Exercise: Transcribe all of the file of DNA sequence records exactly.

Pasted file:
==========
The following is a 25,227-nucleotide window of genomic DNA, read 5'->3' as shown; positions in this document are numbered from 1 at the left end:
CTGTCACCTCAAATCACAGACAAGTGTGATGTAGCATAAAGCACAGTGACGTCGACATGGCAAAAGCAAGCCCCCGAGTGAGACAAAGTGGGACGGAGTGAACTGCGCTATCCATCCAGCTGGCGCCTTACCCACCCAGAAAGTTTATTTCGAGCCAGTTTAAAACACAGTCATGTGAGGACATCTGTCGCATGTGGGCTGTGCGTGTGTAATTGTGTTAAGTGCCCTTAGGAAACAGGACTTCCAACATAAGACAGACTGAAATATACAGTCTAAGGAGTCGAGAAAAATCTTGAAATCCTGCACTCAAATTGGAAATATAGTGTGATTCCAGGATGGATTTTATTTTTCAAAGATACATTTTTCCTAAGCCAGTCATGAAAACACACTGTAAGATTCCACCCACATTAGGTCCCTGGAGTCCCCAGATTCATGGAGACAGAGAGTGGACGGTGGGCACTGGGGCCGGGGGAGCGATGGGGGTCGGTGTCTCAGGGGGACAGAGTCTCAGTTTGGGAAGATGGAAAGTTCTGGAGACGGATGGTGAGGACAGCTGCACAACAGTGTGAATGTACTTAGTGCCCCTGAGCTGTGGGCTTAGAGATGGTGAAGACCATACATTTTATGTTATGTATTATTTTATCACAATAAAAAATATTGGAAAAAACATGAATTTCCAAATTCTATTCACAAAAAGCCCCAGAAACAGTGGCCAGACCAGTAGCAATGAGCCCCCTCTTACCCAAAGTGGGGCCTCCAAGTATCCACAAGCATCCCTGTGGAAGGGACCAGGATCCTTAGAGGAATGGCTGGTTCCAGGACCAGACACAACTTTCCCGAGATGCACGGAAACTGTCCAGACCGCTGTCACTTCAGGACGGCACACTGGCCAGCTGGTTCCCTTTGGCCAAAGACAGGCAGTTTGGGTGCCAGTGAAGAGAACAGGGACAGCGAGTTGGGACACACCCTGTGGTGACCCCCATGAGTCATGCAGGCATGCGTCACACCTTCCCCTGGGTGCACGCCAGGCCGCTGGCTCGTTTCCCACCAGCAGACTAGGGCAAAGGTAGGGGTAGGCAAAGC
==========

The following is a 25,227-nucleotide window of genomic DNA, read 5'->3' as shown; positions in this document are numbered from 1 at the left end:
CTGTCACCTCAAATCACAGACAAGTGTGATGTAGCATAAAGCACAGTGACGTCGACATGGCAAAAGCAAGCCCCCGAGTGAGACAAAGTGGGACGGAGTGAACTGCGCTATCCATCCAGCTGGCGCCTTACCCACCCAGAAAGTTTATTTCGAGCCAGTTTAAAACACAGTCATGTGAGGACATCTGTCGCATGTGGGCTGTGCGTGTGTAATTGTGTTAAGTGCCCTTAGGAAACAGGACTTCCAACATAAGACAGACTGAAATATACAGTCTAAGGAGTCGAGAAAAATCTTGAAATCCTGCACTCAAATTGGAAATATAGTGTGATTCCAGGATGGATTTTATTTTTCAAAGATACATTTTTCCTAAGCCAGTCATGAAAACACACTGTAAGATTCCACCCACATTAGGTCCCTGGAGTCCCCAGATTCATGGAGACAGAGAGTGGACGGTGGGCACTGGGGCCGGGGGAGCGATGGGGGTCGGTGTCTCAGGGGGACAGAGTCTCAGTTTGGGAAGATGGAAAGTTCTGGAGACGGATGGTGAGGACAGCTGCACAACAGTGTGAATGTACTTAGTGCCCCTGAGCTGTGGGCTTAGAGATGGTGAAGACCATACATTTTATGTTATGTATTATTTTATCACAATAAAAAATATTGGAAAAAACATGAATTTCCAAATTCTATTCACAAAAAGCCCCAGAAACAGTGGCCAGACCAGTAGCAATGAGCCCCCTCTTACCCAAAGTGGGGCCTCCAAGTATCCACAAGCATCCCTGTGGAAGGGACCAGGATCCTTAGAGGAATGGCTGGTTCCAGGACCAGACACAACTTTCCCGAGATGCACGGAAACTGTCCAGACCGCTGTCACTTCAGGACGGCACACTGGCCAGCTGGTTCCCTTTGGCCAAAGACAGGCAGTTTGGGTGCCAGTGAAGAGAACAGGGACAGCGAGTTGGGACACACCCTGTGGTGACCCCCATGAGTCATGCAGGCATGCGTCACACCTTCCCCTGGGTGCACGCCAGGCCGCTGGCTCGTTTCCCACCAGCAGACTAGGGCAAAGGTAGGGGTAGGCAAAGC